Republicans are constantly demonizing Democrats as big spenders -- even Tea Party Republicans like Presidential candidate Rep. Michele Bachmann (R-MN) whose husband Marcus Bachmann and her own farming family have benefited from government grants and welfare for the rich. GOP candidates conveniently neglect George W. Bush and his two foreign wars -- Afghanistan and Iraq -- paid for with IOUs because, as the authors put it "we're so out of money."
And, at the end of Bush's administration, what about the bailouts of Wall Street and two of the Big Three automakers? By way of contrast, Bill Clinton was anything but a big spender, balancing the budget and reducing deficits and -- for the most part -- staying out of foreign wars, unlike Barack Obama, who is rivaling Bush 43 as a big spender and who has dragged us into a new non-war war in Libya.
Democrats can also be deregulators, in the case of the otherwise mostly useless Jimmy Carter, whose shining moment in the eyes of libertarians like the authors was the deregulation of the airline industry, permitting the creation of innovative airlines like Texas-based Southwest Airlines, my favorite carrier (if it's not served by Southwest, I'm not flying there!), profiled in Chapter 5: "You Are Now Free to Move About the Country."
Nick Gillespie and Matt Welch are the editors, respectively, of Reason.tv and Reason magazine, the latter being one of the nation's most important libertarian journals. What surprised -- and pleased me -- was the choice of PublicAffairs to publish their important new book: I associate PublicAffairs with liberal or "progressive" causes and can't recall them publishing anything of a libertarian nature. A publisher like Regnery would seem to be more suited to issue this book, but I'm glad that PublicAffairs recognized the mainstream nature of the "creative destruction" going on in American politics.
As an independent voter who cast a Presidential ballot for an obscure Texas pediatrician named Dr. Ron Paul in 1988 (he's now my congressman), and who voted for a goofy looking Texan named H. Ross Perot in 1992, I identify with many of the "independents" profiled by Gillespie and Welch. I think their vision will resonate with a wide swath of frustrated citizens and young voters, born after the Cold War's end, to whom old tribal allegiances, prejudices, and hang-ups about everything from hearing a foreign language on the street to gay marriage to drug use simply do not make sense.
Everywhere in America, the forces of digitization, innovation, and personalization are expanding our options and bettering the way we live. Everywhere, that is, except in our politics. There we are held hostage to an eighteenth century system, dominated by two political parties whose ever-more-polarized rhetorical positions mask a mutual interest in maintaining a stranglehold on power.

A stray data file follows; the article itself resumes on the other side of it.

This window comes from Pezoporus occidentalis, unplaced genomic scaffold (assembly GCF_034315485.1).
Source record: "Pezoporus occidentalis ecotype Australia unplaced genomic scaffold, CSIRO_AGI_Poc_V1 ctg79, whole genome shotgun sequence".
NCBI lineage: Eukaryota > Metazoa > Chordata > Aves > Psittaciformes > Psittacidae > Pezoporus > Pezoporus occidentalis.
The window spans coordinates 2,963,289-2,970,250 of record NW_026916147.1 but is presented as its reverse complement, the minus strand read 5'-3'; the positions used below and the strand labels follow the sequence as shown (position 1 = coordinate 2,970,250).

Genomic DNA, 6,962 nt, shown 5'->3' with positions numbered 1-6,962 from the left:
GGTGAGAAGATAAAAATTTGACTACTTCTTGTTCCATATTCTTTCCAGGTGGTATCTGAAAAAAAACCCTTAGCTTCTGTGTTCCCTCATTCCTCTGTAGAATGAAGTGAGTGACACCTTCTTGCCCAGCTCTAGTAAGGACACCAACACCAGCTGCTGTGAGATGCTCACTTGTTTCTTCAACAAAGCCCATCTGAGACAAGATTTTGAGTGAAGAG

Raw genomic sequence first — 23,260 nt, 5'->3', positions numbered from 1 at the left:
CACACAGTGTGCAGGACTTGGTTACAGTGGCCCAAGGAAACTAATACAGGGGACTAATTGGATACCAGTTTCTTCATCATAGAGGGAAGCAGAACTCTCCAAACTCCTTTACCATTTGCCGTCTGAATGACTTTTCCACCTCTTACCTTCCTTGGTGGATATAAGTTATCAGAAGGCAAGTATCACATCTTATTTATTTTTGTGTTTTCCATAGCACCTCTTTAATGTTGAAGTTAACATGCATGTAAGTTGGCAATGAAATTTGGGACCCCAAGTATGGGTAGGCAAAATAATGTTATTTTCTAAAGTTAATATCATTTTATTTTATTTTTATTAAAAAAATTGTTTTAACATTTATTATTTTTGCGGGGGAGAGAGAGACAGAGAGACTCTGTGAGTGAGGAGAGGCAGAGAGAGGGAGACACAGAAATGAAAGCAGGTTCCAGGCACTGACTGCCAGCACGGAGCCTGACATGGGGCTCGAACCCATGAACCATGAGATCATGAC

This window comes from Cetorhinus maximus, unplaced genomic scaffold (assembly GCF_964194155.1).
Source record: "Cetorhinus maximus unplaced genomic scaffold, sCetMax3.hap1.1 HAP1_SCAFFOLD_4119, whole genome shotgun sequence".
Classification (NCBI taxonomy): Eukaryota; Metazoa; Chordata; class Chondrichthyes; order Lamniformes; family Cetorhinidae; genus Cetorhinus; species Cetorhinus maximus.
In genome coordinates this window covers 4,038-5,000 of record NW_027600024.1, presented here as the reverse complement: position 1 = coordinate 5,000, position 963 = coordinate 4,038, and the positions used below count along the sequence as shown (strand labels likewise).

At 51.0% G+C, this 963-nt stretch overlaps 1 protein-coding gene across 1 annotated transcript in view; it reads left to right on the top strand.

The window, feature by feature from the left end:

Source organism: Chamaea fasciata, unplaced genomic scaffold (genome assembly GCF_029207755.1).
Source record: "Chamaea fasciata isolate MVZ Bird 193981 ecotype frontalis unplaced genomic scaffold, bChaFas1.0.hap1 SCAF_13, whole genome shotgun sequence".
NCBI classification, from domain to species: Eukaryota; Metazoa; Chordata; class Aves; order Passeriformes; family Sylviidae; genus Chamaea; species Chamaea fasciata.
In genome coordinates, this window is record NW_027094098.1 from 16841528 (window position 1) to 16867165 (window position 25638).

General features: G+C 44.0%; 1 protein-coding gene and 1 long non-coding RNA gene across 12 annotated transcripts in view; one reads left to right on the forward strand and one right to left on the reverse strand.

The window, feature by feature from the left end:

My headline references "creative destruction," a concept popularized by Austrian-American economist Joseph Schumpeter (1883-1950) in his 1942 book "Capitalism, Socialism, and Democracy." On pages 139-140, in Chapter 7, "Rise of the Mutants," and in Chapter 6, "The Disorganization Man (and Woman" Gillespie and Welch go into more detail on this concept, where Schumpeter described the continuing evolution and transformation of goods, services and desires to be "the essential fact of capitalism." Buggy whip manufacturers couldn't stop the rise of the automobile and powerful typewriter manufacturers couldn't stop the rise of word processors and personal computers. (for more on the original Marxist definition of "creative destruction" and Schumpeter's modification of it, see: [...]).
In my review of another book published this month by PublicAffairs, James O'Shea's "The Deal from Hell," I jumped ahead to refer to a passage in "The Declaration of Independents" to apply "creative destruction" to the decline of dead tree legacy journalism as exemplified by metropolitan daily newspapers. (There's an excellent Wikipedia piece of the future of newspapers at: [...]).
In Chapter 8 of their book, titled "We the Media," the two libertarians -- past and present editors of Reason magazine -- say preserving "legacy" media like the Tribune Company profiled by O'Shea is an exercise in futility. Matt Drudge of The Drudge Report, Julian Assange of WikiLeaks, Arianna Huffington of Huffington Post, and similar online outlets are the wave of the future, Gillespie and Welch say. They add that previous attempts to rescue newspapers, like that of President Richard Nixon and his failing newspaper act of 1970 failed to save any newspaper.
I added that as a veteran of 34 years at five daily newspapers (including more than 14 years at the Los Angeles Times from 1976 to 1990) , I can sympathize with O'Shea's cri de coeur about the future of the remaining newspapers. I also like to collect old-time mechanical typewriters and film cameras, but I'm under no illusions about their relevance to today's consumers.